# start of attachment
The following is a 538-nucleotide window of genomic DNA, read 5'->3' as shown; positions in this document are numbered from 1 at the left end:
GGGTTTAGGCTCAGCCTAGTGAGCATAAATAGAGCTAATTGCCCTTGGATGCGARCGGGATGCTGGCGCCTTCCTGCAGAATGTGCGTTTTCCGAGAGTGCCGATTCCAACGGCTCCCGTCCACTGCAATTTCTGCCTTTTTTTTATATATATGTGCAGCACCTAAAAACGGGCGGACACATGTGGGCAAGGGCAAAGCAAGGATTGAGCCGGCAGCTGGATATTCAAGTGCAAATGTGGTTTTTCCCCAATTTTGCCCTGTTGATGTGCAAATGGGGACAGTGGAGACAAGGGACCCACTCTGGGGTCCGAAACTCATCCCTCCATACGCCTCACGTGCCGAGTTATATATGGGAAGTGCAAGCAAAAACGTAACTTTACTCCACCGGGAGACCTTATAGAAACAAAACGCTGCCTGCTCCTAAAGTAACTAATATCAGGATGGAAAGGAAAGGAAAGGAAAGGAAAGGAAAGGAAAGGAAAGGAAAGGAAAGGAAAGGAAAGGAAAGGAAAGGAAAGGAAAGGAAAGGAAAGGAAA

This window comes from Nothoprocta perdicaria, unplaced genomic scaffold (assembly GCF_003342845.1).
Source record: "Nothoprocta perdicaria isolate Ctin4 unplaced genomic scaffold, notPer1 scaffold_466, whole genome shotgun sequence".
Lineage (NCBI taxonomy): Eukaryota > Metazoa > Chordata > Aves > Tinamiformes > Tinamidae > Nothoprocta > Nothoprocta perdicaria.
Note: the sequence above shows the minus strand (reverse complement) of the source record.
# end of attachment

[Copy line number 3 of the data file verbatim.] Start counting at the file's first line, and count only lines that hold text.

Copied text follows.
This window comes from Nothoprocta perdicaria, unplaced genomic scaffold (assembly GCF_003342845.1).